The Washington Post

Howrey estate tussles with 50 law firms to cash in on ‘unfinished business’

Two years into Chapter 11 proceedings, the trustee for Howrey — the Washington law firm that dissolved and entered bankruptcy in 2011 — has reached a settlement with one of Howrey’s insurance carriers, and is continuing to negotiate with 50 other law firms in an effort to recover millions of dollars to repay Howrey creditors.

Houston attorney Allan Diamond, whose role as trustee is to recover as much money as possible for the firm’s creditors, filed papers with the bankruptcy court Friday seeking approval for a settlement he has reached with the Attorneys’ Liability Assurance Society, better known as ALAS, which provides malpractice insurance for Howrey. The agreement would funnel a minimum of about $5.2 million and up to $7.6 million to the Howrey estate.

Diamond also filed lawsuits against seven law firms over so-called “unfinished business claims.” Those claims involve ex-Howrey lawyers who left the firm in the wake of its 2011 demise, and continued to earn fees on cases that originated at Howrey — raising the question of whether those fees should go toward repaying Howrey’s creditors, or stay with the new law firms.

The suits were filed in U.S. Bankruptcy Court in San Francisco against Haynes and Boone; Neal, Gerber & Eisenberg; Kasowitz Benson Torres & Friedman; Hunton & Williams; Venable; Sheppard & Mullin; and Levenfeld Pearlstein. Those add to the batch of suits Diamond filed last month against Dorsey & Whitney; Kilpatrick Townsend & Stockton; Ropes & Gray; Shearman & Sterling; Ralls & Niece; and Davidson Law Group. Diamond said he plans to file more such lawsuits soon.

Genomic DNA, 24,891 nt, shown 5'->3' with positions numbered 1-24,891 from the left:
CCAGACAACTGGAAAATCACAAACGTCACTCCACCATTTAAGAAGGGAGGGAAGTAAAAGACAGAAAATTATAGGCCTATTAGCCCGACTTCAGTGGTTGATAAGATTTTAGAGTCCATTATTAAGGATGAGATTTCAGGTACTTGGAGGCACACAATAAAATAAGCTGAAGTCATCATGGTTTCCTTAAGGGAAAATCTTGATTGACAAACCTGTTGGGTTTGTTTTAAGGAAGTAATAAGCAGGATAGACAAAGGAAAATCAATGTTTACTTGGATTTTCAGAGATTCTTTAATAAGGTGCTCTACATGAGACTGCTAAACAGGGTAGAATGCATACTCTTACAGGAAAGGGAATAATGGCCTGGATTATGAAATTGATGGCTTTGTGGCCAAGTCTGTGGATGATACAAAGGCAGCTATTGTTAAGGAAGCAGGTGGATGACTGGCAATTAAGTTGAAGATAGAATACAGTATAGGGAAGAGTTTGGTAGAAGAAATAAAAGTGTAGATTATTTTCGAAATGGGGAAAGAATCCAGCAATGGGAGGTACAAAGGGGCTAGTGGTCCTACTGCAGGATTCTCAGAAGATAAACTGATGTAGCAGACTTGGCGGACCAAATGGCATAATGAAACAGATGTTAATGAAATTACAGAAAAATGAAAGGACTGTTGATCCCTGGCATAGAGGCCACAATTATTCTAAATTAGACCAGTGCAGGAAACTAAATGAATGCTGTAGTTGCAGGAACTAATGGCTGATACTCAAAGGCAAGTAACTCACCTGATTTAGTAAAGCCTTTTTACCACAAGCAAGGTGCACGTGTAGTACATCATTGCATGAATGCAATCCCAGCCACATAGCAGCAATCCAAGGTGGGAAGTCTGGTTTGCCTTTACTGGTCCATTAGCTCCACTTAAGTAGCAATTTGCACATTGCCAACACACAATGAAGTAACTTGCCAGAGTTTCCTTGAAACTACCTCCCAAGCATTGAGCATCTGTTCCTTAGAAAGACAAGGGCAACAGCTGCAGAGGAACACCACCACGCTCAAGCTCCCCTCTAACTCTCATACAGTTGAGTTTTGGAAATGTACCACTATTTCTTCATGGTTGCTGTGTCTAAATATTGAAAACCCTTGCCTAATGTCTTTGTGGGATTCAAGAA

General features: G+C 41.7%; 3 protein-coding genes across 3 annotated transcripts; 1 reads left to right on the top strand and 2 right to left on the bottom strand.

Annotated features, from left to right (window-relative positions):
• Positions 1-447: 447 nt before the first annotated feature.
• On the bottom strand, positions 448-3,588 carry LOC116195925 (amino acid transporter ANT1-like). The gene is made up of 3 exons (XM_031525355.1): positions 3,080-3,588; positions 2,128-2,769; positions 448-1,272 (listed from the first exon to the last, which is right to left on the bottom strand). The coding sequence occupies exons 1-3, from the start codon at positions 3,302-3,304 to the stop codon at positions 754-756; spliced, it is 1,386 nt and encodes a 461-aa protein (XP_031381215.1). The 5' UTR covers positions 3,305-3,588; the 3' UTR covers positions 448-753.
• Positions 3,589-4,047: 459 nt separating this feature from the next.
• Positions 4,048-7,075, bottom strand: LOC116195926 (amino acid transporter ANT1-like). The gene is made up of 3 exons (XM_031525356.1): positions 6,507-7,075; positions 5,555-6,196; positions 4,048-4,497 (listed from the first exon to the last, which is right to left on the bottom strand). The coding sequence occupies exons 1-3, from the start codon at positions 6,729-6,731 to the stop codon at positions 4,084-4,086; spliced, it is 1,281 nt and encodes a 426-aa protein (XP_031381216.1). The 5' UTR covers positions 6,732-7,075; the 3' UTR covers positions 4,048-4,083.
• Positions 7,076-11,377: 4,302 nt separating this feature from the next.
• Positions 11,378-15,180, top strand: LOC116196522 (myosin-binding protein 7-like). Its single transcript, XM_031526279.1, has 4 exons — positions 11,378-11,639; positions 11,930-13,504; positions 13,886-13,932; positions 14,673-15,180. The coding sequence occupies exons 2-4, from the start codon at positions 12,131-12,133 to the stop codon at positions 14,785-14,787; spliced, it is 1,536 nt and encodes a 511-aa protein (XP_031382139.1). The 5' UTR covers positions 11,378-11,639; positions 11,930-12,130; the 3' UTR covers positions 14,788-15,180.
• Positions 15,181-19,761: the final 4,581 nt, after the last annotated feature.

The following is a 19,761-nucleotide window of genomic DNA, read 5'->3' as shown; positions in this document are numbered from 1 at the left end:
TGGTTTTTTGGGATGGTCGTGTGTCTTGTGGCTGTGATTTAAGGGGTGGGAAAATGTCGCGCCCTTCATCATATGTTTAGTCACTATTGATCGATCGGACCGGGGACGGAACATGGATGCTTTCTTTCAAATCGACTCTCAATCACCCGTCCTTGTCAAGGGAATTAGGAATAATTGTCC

Diamond has already reached such agreements with Holland & Knight and Fenwick & West that will bring at least $41,000 to the Howrey estate, according to papers filed with the bankruptcy court in late March. Holland & Knight, where former Howrey partner Jerrold Ganzfried now works, has agreed to pay Diamond $26,197 and an additional 11 percent of future earnings through March 2014 on an ongoing matter that carried over from Ganzfried’s time at Howrey. Fenwick & West, where former Howrey partner Teresa Corbin now works, has agreed to pay Diamond $15,000 to resolve the claims.

Those settlements are a drop in the bucket compared to what Howrey creditors are owed — the firm’s sole secured creditor, Citibank, is owed about $34 million. However, the unfinished business claims are an important part of the long and complicated process of unwinding a 55-year-old law firm whose primary assets were attorneys who are now at 70 other law firms.

The case that could bring the biggest windfall to the estate is an antitrust lawsuit that former Howrey attorneys brought on behalf of dairy farmers who alleged they were victims of price fixing. The case was settled for $303.6 million.

The ex-Howrey attorneys, who are now at BakerHostetler, have asked the judge overseeing the matter to approve $53 million in attorneys’ fees. How that gets divvied up, Diamond said, “is subject to ongoing discussions with BakerHostetler.”

Catherine Ho covers lobbying at The Washington Post. She previously worked at the LA Daily Journal, the Los Angeles Times, the Detroit Free Press, the Wichita Eagle and the San Mateo County Times.
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